P.3 A better Band-aid
The general public are not experts in wound care. As a result, minor cuts and scrapes can get infected requiring medical attention and antibiotics. In an ideal world, bandages, the first line
of defense in any minor wound, are changed at the correct time, fit wound edges exactly and provide negative pressure – the ideal environment for wounds to heal.
Current off the shelf bandages (Band-Aid being the most famous name brand) typically comprise of an overlying adhesive layer and a rectangular thin non-adherent pad which can saturate. Wounds heal best in a moist environment and saturated bandages are no longer moist – they are wet. Common bandages also do not provide negative pressure nor do they conform to the exact contours of the wound.
A wound care device typically used in hospitals is the vacuum-assisted closure or wound VAC.
A wound VAC applies negative pressure to a sponge which is placed inside or over a wound.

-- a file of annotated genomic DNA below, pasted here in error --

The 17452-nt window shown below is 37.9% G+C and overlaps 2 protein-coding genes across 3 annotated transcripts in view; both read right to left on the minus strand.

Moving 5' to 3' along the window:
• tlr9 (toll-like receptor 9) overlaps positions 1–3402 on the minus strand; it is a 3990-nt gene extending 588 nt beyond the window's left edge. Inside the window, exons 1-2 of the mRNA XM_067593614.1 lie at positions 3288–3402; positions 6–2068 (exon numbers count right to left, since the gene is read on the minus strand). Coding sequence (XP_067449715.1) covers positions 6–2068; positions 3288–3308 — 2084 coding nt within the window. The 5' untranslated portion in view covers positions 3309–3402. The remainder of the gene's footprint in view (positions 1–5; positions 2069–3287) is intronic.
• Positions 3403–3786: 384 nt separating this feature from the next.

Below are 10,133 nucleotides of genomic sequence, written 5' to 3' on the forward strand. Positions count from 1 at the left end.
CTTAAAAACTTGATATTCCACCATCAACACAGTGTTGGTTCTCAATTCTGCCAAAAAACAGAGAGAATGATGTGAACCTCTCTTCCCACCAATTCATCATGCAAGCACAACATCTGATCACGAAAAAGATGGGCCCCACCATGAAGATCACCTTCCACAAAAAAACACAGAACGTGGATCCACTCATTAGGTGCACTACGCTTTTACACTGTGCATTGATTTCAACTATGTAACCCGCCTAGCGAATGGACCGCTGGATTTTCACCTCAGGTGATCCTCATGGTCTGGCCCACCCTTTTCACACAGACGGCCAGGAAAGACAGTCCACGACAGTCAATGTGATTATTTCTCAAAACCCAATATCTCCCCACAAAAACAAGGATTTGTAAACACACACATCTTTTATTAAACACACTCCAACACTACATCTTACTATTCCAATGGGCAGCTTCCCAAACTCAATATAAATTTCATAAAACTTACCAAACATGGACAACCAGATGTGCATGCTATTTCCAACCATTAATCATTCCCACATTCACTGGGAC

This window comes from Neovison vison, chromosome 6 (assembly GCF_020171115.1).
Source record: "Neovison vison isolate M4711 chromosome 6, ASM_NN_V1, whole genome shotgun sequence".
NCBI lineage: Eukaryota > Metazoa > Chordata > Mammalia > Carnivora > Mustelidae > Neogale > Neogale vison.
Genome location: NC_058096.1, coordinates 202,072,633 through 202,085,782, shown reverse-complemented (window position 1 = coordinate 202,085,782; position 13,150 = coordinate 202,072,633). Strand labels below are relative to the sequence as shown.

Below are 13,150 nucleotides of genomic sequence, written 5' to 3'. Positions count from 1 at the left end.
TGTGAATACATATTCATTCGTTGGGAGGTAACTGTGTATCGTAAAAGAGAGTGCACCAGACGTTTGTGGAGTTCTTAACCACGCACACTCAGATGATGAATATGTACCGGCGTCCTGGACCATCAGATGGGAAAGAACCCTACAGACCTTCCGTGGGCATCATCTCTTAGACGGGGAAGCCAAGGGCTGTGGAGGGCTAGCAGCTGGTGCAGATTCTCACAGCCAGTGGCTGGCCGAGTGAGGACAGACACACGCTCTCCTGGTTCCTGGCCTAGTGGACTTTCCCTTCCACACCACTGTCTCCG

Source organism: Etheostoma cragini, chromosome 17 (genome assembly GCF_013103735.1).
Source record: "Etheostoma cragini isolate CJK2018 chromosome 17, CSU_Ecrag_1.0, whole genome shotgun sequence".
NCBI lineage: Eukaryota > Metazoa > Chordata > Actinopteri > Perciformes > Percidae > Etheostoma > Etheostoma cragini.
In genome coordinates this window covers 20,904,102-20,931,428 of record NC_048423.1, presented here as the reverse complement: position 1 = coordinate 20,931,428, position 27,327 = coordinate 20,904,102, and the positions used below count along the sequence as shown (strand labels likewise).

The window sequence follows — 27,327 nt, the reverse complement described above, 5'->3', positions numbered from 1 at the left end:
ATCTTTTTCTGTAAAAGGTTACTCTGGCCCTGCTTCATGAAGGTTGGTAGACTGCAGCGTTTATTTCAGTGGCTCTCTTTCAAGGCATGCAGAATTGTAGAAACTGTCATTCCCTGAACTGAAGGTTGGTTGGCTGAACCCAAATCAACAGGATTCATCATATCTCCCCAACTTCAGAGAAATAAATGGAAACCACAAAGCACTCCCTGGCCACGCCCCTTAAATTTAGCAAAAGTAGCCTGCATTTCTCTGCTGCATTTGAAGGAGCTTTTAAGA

A wound VAC draws out fluids from the wound and typically requires a patient to carry around a battery powered mechanical device and a container for wound drainage. Wound VACs are
expensive and require specialized training to operate.
There exists an opportunity to develop an off the shelf product that combines the best of both wound care technologies. As a family physician I wish to minimize wound infections and
maximize wound healing. An affordable, easy to use bandage that fits exactly to the size of the wound, that provides visual feedback when saturated and, if possible, applies negative pressure to the wound would not only reduce the number of days individuals suffer from wounds (lower morbidity), but would also prevent severe infections and save lives.